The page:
In the famous horror story "The Cask of Amontillado" by Edgar Allen Poe, a rich nobleman named Montresor lures a man named Fortunato into the catacombs under his home with the promise of sampling some Amontillado wine. Once they have reached a remote chamber in the catacombs, Montresor chains Fortunato to the wall, bricks up the entrance, and leaves him there, entombed alive.
As readers, we would suppose that Fortunato must have done something terrible to Montresor to prompt such a horrifying act of revenge, but in fact, the only motivation that Poe mentions is in the first line. Montresor, the narrator, feels that Fortunato insulted him. Although he hints at other injuries, he does not delineate them, and he implies that he bore these other injuries without doing anything about them. He says:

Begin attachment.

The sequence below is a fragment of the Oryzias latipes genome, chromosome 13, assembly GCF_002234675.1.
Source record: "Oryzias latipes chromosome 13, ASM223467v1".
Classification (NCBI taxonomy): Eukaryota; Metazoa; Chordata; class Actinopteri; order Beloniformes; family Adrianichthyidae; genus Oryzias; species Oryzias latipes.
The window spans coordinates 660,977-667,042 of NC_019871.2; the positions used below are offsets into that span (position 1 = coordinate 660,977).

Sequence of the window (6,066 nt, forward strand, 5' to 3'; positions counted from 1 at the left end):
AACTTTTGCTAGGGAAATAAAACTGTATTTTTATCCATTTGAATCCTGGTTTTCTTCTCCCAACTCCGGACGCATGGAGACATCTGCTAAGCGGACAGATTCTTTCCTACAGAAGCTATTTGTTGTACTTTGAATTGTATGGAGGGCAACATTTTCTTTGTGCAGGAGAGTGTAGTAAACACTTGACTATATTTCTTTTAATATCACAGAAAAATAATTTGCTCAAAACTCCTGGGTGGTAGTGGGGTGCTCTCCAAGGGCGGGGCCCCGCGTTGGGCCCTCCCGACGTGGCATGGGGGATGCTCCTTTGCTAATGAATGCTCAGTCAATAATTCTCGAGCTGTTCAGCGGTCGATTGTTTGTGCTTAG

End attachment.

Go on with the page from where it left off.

The thousand injuries of Fortunato I had borne as I best could, but when he ventured upon insult I vowed revenge.
Montresor's cunning, evil intent and lack of remorse throughout the story leads us...
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